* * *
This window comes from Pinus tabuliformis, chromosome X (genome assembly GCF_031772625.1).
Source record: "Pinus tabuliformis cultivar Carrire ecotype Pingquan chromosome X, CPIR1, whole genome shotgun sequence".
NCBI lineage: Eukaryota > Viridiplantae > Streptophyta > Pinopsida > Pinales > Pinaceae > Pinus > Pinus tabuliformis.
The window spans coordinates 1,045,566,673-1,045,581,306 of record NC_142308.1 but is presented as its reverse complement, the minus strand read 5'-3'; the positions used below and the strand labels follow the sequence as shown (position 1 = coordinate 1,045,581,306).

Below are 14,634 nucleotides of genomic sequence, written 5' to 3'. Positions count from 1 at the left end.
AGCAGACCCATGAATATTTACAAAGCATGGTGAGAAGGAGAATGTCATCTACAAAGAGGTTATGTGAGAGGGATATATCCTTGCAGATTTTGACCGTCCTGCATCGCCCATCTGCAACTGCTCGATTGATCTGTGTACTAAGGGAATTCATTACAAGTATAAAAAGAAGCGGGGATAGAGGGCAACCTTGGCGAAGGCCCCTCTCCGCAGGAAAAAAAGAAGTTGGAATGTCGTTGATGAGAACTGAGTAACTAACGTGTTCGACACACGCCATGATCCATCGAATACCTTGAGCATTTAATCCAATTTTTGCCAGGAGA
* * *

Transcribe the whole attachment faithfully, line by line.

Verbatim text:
This window comes from Pinus tabuliformis, chromosome X (genome assembly GCF_031772625.1).
Source record: "Pinus tabuliformis cultivar Carrire ecotype Pingquan chromosome X, CPIR1, whole genome shotgun sequence".
NCBI lineage: Eukaryota > Viridiplantae > Streptophyta > Pinopsida > Pinales > Pinaceae > Pinus > Pinus tabuliformis.
The window spans coordinates 1,045,566,673-1,045,581,306 of record NC_142308.1 but is presented as its reverse complement, the minus strand read 5'-3'; the positions used below and the strand labels follow the sequence as shown (position 1 = coordinate 1,045,581,306).

Below are 14,634 nucleotides of genomic sequence, written 5' to 3'. Positions count from 1 at the left end.
AGCAGACCCATGAATATTTACAAAGCATGGTGAGAAGGAGAATGTCATCTACAAAGAGGTTATGTGAGAGGGATATATCCTTGCAGATTTTGACCGTCCTGCATCGCCCATCTGCAACTGCTCGATTGATCTGTGTACTAAGGGAATTCATTACAAGTATAAAAAGAAGCGGGGATAGAGGGCAACCTTGGCGAAGGCCCCTCTCCGCAGGAAAAAAAGAAGTTGGAATGTCGTTGATGAGAACTGAGTAACTAACGTGTTCGACACACGCCATGATCCATCGAATACCTTGAGCATTTAATCCAATTTTTGCCAGGAGA